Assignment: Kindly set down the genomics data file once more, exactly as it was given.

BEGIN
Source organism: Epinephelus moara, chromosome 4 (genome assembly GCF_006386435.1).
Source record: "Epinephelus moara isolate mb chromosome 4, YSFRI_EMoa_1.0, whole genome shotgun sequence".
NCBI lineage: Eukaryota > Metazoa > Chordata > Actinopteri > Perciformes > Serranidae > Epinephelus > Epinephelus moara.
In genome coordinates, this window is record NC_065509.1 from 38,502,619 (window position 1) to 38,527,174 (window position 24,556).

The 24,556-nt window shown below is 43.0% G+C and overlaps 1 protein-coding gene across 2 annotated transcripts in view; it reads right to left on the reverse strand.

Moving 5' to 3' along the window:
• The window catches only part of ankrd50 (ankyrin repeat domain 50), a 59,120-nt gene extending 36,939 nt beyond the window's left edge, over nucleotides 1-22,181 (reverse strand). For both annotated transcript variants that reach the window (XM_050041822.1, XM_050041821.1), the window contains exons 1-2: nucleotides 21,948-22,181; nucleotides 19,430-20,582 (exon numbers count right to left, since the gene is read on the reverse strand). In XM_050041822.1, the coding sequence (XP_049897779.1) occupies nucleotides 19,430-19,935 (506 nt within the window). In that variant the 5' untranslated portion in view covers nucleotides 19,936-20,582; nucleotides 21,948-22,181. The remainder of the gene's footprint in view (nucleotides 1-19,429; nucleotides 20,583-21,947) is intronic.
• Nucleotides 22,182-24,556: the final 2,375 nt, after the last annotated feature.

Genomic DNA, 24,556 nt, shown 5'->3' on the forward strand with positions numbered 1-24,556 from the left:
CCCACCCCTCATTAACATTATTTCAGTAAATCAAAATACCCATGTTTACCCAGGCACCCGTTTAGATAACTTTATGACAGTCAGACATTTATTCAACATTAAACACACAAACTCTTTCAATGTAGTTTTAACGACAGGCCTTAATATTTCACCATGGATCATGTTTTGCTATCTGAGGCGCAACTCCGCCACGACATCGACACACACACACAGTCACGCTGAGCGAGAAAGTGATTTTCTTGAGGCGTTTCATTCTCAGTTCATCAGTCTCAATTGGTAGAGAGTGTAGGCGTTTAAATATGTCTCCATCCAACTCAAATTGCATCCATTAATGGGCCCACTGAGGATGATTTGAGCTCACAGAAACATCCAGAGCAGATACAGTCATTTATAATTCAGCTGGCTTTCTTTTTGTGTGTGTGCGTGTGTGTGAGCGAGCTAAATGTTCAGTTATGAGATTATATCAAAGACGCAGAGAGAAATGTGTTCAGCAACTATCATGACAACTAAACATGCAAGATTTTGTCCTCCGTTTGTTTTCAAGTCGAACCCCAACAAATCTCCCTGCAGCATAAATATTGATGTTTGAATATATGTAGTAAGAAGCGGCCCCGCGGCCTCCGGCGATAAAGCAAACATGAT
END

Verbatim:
Source organism: Epinephelus moara, chromosome 4 (genome assembly GCF_006386435.1).
Source record: "Epinephelus moara isolate mb chromosome 4, YSFRI_EMoa_1.0, whole genome shotgun sequence".
NCBI lineage: Eukaryota > Metazoa > Chordata > Actinopteri > Perciformes > Serranidae > Epinephelus > Epinephelus moara.
In genome coordinates, this window is record NC_065509.1 from 38,502,619 (window position 1) to 38,527,174 (window position 24,556).

The 24,556-nt window shown below is 43.0% G+C and overlaps 1 protein-coding gene across 2 annotated transcripts in view; it reads right to left on the reverse strand.

Moving 5' to 3' along the window:
• The window catches only part of ankrd50 (ankyrin repeat domain 50), a 59,120-nt gene extending 36,939 nt beyond the window's left edge, over nucleotides 1-22,181 (reverse strand). For both annotated transcript variants that reach the window (XM_050041822.1, XM_050041821.1), the window contains exons 1-2: nucleotides 21,948-22,181; nucleotides 19,430-20,582 (exon numbers count right to left, since the gene is read on the reverse strand). In XM_050041822.1, the coding sequence (XP_049897779.1) occupies nucleotides 19,430-19,935 (506 nt within the window). In that variant the 5' untranslated portion in view covers nucleotides 19,936-20,582; nucleotides 21,948-22,181. The remainder of the gene's footprint in view (nucleotides 1-19,429; nucleotides 20,583-21,947) is intronic.
• Nucleotides 22,182-24,556: the final 2,375 nt, after the last annotated feature.

Genomic DNA, 24,556 nt, shown 5'->3' on the forward strand with positions numbered 1-24,556 from the left:
CCCACCCCTCATTAACATTATTTCAGTAAATCAAAATACCCATGTTTACCCAGGCACCCGTTTAGATAACTTTATGACAGTCAGACATTTATTCAACATTAAACACACAAACTCTTTCAATGTAGTTTTAACGACAGGCCTTAATATTTCACCATGGATCATGTTTTGCTATCTGAGGCGCAACTCCGCCACGACATCGACACACACACACAGTCACGCTGAGCGAGAAAGTGATTTTCTTGAGGCGTTTCATTCTCAGTTCATCAGTCTCAATTGGTAGAGAGTGTAGGCGTTTAAATATGTCTCCATCCAACTCAAATTGCATCCATTAATGGGCCCACTGAGGATGATTTGAGCTCACAGAAACATCCAGAGCAGATACAGTCATTTATAATTCAGCTGGCTTTCTTTTTGTGTGTGTGCGTGTGTGTGAGCGAGCTAAATGTTCAGTTATGAGATTATATCAAAGACGCAGAGAGAAATGTGTTCAGCAACTATCATGACAACTAAACATGCAAGATTTTGTCCTCCGTTTGTTTTCAAGTCGAACCCCAACAAATCTCCCTGCAGCATAAATATTGATGTTTGAATATATGTAGTAAGAAGCGGCCCCGCGGCCTCCGGCGATAAAGCAAACATGAT